Yesterday was a really really good day. I won’t bore you with the details, but I went to bed feeling pretty good.
As I usually do, I took a peek at social media. On Twitter, in direct messages, a man – I’ll just call him Dean – ￼￼had sent me a note asking if I was serious about helping people who are in trouble. I said yes.
He was in Calgary (I already knew that, from previous interactions I’ve had with him about politics￼) and at a well-known Calgary hotel on the 10th floor.￼ He told me he had broken the window and thrown everything in the suite onto the ground below. He said the police were there, outside the room.
I didn’t know whether to believe him. But I asked him to remain cool and stay in contact with me. He sent me a photo showing that he had indeed broken a window and was sitting on the windowsill￼, ten floors up.
I kept him engaging with me, but then I got in touch with the Calgary police service. I told them what was happening, and started coordinating responses with them.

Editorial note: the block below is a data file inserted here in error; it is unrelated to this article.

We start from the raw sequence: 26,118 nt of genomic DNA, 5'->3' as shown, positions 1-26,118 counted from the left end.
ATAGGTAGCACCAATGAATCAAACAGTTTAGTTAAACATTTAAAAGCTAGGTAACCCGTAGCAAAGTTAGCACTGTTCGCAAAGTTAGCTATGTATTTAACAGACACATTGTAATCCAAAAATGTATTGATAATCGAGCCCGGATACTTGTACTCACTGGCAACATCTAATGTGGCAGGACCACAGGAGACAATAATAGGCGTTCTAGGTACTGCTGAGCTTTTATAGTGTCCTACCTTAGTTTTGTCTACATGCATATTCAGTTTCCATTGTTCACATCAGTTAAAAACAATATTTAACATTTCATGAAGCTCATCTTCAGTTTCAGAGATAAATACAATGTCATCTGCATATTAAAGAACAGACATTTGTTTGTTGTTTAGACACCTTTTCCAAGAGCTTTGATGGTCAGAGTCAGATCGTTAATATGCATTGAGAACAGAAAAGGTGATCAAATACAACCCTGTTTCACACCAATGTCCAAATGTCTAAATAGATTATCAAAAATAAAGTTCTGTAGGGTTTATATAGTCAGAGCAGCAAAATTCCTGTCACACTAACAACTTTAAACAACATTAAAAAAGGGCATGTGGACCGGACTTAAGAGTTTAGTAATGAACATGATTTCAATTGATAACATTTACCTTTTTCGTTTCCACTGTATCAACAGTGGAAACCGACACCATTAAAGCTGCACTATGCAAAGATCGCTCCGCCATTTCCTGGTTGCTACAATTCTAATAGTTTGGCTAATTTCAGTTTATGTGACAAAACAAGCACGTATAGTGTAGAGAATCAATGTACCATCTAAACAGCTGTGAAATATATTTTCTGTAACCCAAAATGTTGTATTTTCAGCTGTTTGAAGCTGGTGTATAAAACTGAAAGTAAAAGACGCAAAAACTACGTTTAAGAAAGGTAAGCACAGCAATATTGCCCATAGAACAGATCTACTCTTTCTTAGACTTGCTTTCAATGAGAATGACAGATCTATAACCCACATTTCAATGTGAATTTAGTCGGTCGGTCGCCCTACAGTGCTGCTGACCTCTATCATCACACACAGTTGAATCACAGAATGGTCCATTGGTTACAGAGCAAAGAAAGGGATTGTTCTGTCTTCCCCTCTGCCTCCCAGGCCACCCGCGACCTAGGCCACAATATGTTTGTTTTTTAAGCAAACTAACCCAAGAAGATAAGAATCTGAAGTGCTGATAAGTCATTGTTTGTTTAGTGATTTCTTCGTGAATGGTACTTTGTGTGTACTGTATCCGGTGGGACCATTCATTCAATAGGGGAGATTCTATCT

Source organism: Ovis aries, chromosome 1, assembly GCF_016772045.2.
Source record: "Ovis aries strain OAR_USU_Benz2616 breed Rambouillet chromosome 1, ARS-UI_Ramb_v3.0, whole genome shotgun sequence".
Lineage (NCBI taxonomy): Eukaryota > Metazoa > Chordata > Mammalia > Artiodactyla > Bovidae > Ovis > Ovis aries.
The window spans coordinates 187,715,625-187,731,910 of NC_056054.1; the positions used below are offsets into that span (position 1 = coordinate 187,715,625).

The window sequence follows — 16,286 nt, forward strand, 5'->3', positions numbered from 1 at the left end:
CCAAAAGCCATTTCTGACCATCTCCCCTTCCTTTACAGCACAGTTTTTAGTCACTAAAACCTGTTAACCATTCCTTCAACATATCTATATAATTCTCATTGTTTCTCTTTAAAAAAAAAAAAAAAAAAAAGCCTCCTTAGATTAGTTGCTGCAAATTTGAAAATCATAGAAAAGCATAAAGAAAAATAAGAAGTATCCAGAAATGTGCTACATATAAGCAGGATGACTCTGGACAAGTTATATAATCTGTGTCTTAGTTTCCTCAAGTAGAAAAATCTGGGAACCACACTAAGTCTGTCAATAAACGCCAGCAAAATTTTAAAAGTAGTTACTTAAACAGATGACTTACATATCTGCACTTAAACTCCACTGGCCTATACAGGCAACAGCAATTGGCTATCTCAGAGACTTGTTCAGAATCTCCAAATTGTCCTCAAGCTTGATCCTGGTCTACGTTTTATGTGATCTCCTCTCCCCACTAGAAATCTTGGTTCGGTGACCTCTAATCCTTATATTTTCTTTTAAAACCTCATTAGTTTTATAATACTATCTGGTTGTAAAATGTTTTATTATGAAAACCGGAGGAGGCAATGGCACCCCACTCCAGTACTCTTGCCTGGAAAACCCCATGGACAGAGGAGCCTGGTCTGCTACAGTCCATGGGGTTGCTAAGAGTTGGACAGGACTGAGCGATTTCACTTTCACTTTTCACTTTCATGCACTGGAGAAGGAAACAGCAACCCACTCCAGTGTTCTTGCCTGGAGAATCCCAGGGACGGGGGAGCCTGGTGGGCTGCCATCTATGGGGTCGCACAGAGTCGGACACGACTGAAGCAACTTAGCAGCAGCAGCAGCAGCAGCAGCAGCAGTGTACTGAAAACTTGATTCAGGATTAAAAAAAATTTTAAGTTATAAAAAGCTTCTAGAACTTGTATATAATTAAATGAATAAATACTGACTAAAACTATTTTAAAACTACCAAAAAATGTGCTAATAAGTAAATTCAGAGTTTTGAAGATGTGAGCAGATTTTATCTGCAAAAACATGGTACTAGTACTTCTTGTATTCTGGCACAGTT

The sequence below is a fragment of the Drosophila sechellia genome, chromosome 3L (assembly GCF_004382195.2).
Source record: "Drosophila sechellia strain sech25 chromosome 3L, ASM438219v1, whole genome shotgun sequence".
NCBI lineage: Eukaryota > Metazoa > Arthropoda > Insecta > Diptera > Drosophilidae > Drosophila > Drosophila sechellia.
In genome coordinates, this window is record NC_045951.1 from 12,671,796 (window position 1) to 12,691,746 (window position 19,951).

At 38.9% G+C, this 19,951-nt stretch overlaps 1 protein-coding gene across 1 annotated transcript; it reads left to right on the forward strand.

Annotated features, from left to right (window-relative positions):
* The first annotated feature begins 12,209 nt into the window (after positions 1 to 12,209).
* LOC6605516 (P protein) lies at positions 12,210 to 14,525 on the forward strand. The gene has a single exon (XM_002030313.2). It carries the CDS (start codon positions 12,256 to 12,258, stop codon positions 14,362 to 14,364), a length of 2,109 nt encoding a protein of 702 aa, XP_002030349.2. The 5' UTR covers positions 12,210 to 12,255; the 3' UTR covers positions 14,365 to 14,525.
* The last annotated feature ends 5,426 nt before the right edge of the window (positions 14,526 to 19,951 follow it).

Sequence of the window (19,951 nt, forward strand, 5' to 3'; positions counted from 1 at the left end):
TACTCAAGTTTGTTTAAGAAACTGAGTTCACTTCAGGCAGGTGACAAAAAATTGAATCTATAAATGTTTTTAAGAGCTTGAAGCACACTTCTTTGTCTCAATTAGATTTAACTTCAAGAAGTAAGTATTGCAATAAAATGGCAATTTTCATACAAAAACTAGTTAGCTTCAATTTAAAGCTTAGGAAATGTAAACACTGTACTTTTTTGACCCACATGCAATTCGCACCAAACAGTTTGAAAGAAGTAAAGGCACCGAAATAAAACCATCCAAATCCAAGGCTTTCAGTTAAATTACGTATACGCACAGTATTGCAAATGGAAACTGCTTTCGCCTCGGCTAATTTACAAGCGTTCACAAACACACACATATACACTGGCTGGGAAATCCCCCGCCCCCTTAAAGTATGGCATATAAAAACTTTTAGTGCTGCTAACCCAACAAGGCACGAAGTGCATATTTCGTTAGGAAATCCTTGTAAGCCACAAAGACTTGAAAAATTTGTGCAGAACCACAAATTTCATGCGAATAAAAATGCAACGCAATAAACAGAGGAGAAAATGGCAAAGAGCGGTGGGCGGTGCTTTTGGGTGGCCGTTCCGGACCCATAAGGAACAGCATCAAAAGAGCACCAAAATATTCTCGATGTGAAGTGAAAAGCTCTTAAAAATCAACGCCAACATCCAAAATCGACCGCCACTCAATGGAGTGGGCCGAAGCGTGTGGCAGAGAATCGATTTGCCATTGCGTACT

A couple times Dean said to me things like “over and out,”￼￼ and indicating finality. I kept him talking as much as I could. I was scared for him.
(For reasons known only to themselves, Twitter summarily took down his account during all this, thereby ending my ability to engage with Dean. I’m not sure why they do things like that, but it was not very frigging helpful. Fortunately I had a couple phone numbers he had given me.￼)
Dean’s back-and-forth with me, and with the police, went on for a while. It was clear that he felt he was out of options and unloved. Eventually, however, he surrendered to police and one of their psychologists sent me the message quoted here.
This is all I said to him, and probably the only thing of value I said to him. It is true of him, and it is true of every one of you who experiences what he did, or will experience it in the hard months ahead. Remember it. I believe it.
You are loved.￼￼